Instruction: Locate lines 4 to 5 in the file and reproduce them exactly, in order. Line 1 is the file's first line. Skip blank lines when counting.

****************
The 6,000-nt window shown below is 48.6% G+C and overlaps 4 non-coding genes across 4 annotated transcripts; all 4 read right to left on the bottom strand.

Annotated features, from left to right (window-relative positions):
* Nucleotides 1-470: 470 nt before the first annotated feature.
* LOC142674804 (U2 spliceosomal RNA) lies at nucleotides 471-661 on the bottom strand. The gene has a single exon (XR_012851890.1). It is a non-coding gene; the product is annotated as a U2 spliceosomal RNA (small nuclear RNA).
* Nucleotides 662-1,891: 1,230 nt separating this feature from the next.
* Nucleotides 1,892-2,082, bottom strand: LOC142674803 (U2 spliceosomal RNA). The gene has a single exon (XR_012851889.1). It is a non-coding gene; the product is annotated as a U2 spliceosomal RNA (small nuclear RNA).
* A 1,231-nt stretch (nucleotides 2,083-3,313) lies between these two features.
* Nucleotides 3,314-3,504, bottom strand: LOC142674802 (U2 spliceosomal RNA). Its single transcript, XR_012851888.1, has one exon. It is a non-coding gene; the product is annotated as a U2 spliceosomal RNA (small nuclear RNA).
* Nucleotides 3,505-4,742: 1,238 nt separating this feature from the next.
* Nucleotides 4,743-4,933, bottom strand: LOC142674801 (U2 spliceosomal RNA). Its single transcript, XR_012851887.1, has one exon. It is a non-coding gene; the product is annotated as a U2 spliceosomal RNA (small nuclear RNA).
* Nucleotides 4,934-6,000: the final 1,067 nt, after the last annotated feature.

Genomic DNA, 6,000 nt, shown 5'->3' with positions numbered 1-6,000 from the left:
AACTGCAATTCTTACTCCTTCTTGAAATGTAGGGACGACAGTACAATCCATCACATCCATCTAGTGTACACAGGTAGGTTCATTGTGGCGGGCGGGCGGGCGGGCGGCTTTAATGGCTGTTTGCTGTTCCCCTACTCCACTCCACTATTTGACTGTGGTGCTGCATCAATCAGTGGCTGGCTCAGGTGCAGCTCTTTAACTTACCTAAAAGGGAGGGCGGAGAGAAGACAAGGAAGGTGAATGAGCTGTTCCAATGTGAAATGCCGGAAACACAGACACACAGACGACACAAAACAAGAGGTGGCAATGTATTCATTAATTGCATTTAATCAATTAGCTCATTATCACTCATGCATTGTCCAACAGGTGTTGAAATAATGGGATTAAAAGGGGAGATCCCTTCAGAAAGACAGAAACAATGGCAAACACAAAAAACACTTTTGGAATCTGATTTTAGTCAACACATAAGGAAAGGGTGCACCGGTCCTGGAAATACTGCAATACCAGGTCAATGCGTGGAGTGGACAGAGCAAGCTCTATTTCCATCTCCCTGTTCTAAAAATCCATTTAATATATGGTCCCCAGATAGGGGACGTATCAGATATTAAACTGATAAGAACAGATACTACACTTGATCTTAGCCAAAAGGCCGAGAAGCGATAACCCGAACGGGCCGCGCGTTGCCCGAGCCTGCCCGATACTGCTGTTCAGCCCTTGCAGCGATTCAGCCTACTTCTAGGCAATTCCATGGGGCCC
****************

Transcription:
* LOC142674804 (U2 spliceosomal RNA) lies at nucleotides 471-661 on the bottom strand. The gene has a single exon (XR_012851890.1). It is a non-coding gene; the product is annotated as a U2 spliceosomal RNA (small nuclear RNA).
* Nucleotides 662-1,891: 1,230 nt separating this feature from the next.